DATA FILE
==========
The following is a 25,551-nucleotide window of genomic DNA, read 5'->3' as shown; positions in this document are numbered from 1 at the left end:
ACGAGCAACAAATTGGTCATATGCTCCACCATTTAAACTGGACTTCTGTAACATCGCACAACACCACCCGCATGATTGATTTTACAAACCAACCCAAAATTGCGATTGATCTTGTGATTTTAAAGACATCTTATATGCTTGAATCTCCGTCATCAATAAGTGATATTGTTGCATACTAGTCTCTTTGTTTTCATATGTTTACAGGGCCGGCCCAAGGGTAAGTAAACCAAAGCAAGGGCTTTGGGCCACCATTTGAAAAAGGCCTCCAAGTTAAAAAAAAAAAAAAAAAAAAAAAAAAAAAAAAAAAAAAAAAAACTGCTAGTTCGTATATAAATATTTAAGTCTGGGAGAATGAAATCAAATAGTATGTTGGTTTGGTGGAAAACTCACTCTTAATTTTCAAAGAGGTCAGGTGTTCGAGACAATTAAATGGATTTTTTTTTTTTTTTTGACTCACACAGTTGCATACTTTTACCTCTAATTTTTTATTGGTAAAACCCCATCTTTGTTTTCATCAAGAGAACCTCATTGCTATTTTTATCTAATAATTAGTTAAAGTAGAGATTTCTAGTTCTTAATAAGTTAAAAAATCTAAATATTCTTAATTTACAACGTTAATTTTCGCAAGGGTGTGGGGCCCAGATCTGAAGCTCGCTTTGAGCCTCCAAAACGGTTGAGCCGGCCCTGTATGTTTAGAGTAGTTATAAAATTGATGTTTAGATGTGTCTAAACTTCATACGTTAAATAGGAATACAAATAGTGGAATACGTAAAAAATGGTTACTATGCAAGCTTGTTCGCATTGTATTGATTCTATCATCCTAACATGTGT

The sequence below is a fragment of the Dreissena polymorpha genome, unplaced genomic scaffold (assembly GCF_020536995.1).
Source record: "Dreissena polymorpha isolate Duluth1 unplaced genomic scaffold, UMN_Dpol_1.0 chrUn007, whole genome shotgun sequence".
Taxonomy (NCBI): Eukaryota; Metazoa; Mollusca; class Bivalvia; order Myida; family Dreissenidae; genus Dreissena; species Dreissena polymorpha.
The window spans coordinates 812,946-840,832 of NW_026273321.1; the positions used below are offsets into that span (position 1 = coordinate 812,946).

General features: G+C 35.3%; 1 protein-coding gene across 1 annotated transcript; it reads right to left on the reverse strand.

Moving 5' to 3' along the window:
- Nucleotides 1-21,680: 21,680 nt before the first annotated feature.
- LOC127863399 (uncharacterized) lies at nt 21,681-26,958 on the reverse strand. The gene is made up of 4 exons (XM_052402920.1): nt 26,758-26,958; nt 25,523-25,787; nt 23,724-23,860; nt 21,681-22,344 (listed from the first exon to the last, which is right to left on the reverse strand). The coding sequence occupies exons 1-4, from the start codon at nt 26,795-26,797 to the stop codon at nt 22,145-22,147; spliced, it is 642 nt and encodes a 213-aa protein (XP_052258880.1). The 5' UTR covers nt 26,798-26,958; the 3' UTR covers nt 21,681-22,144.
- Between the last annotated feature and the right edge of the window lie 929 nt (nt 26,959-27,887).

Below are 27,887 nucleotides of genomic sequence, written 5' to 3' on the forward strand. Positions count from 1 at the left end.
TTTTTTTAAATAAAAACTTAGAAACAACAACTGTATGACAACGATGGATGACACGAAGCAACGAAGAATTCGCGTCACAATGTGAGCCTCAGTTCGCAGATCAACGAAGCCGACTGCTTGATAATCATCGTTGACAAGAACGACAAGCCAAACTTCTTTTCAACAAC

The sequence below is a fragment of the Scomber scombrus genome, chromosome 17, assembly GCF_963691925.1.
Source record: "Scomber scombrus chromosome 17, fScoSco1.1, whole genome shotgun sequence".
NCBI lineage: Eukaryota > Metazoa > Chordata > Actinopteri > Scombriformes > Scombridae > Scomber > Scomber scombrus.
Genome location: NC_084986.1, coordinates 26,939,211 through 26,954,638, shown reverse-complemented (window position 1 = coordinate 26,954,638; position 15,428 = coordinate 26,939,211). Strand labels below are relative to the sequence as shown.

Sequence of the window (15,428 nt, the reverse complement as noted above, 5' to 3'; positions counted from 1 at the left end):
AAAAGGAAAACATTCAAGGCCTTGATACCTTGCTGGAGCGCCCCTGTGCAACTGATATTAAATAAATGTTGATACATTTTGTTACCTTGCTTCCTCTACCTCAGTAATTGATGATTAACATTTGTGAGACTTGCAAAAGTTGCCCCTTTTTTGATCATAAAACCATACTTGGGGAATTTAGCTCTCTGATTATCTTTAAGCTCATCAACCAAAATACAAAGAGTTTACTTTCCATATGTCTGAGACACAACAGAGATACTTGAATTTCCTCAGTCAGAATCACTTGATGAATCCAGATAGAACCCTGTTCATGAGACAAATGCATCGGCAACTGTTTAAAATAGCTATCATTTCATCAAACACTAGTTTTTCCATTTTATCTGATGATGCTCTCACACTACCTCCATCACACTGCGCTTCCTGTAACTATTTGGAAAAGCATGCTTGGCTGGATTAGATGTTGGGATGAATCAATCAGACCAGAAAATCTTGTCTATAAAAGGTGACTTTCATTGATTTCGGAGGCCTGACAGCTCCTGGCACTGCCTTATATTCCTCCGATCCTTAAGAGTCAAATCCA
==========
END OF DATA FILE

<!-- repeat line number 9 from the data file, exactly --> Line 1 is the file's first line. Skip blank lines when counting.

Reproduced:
- Nucleotides 1-21,680: 21,680 nt before the first annotated feature.